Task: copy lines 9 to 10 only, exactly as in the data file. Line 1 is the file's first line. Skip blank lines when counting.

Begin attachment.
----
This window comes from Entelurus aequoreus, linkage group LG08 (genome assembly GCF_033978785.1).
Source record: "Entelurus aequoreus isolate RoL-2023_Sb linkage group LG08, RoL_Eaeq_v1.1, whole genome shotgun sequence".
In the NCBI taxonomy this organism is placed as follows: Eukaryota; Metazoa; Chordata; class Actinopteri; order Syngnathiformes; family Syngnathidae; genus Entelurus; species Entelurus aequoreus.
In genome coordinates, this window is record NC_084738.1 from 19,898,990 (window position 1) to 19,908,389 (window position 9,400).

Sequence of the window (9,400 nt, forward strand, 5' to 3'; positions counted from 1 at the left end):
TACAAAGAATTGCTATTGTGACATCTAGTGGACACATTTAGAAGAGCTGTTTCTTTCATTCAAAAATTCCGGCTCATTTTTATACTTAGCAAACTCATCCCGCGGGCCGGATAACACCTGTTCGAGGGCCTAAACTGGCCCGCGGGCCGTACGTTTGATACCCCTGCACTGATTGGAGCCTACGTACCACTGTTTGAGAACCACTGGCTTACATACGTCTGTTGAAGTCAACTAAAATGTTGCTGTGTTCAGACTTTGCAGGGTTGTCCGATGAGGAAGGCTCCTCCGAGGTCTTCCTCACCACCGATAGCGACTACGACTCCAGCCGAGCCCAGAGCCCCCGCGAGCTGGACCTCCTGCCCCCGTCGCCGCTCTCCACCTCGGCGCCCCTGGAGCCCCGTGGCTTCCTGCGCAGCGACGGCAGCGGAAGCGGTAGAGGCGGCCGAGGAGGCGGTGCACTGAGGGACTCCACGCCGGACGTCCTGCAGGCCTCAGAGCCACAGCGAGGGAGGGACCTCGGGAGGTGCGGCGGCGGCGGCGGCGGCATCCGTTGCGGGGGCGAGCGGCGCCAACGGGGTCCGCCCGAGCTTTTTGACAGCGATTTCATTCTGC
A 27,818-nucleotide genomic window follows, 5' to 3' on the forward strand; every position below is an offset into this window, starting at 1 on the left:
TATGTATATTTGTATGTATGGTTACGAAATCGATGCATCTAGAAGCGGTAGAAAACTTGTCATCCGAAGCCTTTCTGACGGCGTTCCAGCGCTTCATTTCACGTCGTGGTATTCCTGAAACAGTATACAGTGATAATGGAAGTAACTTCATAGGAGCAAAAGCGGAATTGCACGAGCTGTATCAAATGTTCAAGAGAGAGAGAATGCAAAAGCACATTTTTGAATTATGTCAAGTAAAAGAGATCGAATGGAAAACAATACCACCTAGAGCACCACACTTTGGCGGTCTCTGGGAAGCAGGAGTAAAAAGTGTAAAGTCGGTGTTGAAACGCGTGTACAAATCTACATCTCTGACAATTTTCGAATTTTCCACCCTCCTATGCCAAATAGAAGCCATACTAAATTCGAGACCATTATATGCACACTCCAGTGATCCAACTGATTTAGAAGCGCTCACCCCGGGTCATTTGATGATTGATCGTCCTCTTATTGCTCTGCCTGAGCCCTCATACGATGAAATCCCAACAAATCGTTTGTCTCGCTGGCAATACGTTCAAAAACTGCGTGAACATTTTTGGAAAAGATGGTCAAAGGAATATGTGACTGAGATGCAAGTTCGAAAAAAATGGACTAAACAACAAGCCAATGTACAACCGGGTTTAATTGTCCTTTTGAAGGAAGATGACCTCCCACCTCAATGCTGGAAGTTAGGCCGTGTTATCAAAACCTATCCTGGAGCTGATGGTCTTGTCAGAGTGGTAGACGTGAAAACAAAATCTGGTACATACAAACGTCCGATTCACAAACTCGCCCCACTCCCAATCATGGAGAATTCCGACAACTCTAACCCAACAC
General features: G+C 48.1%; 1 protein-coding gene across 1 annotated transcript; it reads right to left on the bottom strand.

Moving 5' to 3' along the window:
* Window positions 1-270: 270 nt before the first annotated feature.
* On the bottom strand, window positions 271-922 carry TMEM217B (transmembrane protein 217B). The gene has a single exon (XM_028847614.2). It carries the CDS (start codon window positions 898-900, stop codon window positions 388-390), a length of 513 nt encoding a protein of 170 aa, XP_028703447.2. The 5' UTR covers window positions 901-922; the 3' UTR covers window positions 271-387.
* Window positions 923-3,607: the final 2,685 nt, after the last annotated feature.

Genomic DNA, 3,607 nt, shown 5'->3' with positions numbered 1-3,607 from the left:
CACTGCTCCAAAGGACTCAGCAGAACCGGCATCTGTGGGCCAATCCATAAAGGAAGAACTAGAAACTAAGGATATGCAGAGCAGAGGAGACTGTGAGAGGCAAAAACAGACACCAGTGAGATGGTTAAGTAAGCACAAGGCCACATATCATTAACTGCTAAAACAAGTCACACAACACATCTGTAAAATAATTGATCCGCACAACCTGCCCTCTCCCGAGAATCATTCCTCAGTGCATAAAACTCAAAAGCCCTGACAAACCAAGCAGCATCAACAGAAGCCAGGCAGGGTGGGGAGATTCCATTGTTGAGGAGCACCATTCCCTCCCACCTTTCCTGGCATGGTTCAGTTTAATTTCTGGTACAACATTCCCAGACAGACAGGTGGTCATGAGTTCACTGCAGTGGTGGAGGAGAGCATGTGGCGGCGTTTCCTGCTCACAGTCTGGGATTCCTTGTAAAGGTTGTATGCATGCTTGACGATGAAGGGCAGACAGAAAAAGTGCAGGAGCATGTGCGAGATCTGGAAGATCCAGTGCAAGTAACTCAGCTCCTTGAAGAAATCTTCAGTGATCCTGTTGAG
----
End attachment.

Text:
General features: G+C 48.1%; 1 protein-coding gene across 1 annotated transcript; it reads right to left on the bottom strand.

Moving 5' to 3' along the window: